Square dance calling — the spoken instructions said over the music — makes participation easy. But there are other aspects — like the prevalence of gendered language such as “ladies and gents” — that can make square dancing an unwelcoming or confusing space. One group of friends in the Appalachian square dance scene are taking action to make the tradition more welcoming for all participants.Continue Reading Take Me to More News
Stephan Said takes his fiddle and guitar to refugee camps and war zones. He’s on a quest to make music that speaks across boundaries.
He’s been to battle-torn cities in Iraq, refugee camps in the Mediterranean and to ravaged Houston after Hurricane Harvey. When he gets to these places, he sits down with local folks to play music and help the healing begin.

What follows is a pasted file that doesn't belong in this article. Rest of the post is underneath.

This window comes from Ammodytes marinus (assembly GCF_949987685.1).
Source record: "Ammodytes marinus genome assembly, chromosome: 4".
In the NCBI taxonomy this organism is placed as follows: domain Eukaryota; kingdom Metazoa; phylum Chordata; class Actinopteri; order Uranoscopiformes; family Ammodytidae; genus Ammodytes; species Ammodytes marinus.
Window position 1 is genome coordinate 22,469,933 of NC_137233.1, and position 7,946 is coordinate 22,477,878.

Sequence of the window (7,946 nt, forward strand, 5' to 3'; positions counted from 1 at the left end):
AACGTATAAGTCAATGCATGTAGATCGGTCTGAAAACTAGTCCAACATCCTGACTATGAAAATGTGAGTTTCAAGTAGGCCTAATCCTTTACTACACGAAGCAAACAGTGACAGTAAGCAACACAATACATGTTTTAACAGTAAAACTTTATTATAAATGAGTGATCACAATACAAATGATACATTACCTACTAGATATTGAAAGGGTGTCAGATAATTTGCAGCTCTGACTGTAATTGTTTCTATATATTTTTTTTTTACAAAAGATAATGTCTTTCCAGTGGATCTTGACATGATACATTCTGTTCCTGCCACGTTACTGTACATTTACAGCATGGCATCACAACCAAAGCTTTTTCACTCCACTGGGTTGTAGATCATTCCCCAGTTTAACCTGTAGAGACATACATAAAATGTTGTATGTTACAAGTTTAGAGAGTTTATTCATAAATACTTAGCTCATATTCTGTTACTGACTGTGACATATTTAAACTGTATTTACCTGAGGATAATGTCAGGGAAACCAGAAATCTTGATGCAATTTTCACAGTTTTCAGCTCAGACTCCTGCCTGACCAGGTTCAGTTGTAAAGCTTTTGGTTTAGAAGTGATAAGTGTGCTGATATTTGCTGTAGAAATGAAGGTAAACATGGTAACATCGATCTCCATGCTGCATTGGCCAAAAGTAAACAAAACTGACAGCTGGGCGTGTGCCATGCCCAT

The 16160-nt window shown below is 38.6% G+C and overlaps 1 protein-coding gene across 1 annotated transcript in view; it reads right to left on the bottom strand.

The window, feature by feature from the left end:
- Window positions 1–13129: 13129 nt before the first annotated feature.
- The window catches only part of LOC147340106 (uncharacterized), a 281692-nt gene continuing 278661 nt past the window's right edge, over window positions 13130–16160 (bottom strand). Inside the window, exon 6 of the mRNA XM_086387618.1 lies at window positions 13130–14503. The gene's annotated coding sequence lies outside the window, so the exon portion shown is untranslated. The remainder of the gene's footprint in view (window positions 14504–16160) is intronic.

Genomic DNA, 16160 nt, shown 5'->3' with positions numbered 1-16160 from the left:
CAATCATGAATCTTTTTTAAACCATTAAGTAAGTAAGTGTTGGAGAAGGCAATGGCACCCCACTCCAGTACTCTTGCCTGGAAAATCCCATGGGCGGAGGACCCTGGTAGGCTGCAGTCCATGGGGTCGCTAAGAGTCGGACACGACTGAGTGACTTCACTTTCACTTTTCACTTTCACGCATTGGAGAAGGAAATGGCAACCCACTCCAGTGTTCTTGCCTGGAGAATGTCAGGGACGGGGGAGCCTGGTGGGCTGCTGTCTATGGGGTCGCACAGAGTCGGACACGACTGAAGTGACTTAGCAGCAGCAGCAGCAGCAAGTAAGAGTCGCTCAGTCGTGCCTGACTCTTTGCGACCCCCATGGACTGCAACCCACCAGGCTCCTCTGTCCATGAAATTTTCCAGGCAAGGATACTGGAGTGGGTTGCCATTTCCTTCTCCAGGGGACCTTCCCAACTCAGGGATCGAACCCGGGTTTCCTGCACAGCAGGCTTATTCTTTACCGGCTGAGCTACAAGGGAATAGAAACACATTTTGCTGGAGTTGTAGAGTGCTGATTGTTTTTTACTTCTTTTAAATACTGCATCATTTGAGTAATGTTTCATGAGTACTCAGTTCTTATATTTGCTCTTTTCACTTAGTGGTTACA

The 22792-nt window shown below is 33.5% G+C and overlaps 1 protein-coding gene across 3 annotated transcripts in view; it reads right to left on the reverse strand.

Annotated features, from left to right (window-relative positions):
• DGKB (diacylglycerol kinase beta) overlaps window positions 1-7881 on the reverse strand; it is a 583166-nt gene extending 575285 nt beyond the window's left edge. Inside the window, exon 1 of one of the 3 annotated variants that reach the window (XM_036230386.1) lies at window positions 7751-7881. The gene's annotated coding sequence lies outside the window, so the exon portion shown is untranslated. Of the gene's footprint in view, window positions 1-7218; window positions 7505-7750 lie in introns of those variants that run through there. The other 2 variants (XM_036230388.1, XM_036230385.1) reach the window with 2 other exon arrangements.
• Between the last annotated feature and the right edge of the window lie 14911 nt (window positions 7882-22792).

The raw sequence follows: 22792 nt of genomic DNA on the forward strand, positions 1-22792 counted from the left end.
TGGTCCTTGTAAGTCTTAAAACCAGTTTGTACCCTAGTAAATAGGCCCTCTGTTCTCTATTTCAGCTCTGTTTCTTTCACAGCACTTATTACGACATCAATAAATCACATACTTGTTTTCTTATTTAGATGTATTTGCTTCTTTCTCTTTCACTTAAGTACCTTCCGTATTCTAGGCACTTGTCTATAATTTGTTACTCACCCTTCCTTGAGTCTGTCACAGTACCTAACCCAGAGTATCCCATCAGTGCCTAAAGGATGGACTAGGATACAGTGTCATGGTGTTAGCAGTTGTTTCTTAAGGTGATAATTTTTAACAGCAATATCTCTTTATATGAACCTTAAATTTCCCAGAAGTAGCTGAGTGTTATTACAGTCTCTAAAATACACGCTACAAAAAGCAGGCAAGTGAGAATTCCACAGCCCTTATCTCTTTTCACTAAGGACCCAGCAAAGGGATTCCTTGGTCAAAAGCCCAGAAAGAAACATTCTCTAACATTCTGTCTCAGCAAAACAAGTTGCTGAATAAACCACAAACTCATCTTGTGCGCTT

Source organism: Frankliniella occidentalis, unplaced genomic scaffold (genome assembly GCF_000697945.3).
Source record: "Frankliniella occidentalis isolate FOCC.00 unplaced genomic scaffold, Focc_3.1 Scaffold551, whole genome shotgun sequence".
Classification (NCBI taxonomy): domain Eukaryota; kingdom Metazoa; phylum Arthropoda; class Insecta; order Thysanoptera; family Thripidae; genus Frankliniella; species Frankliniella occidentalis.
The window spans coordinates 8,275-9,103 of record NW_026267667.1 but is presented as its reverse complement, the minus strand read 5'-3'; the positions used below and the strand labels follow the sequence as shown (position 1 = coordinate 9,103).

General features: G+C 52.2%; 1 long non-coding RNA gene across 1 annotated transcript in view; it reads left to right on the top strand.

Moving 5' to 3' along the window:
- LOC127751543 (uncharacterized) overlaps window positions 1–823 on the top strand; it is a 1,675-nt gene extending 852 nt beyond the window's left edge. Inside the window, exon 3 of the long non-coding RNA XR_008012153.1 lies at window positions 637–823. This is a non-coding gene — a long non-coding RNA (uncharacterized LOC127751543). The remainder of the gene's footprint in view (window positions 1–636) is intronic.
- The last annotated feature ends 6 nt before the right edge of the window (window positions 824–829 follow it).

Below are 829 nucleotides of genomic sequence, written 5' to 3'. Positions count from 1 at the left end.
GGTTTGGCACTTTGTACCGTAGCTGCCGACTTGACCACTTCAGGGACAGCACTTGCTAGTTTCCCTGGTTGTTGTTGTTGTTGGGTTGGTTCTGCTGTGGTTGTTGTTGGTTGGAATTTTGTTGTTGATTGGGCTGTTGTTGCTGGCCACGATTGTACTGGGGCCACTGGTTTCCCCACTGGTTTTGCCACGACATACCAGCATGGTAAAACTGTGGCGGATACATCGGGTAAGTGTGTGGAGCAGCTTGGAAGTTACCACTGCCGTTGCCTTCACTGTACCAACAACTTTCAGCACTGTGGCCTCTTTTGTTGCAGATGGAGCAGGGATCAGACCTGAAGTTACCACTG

Stephan lives in New York, but he traces some of his musical roots to his boyhood in Appalachia. The Village Voice and Billboard Magazine have compared him to Woody Guthrie because he uses his music to bridge divides between people.
Stephan hosts a video docu-series called “Borderless,” which follows him on his travels areas of conflict, from Greece, to Iraq, to Charlottesville, Virginia.
He talked with Trey Kay about his life as a musical ambassador.
Stephan Said’s “We the People” from Charlottesville in 2018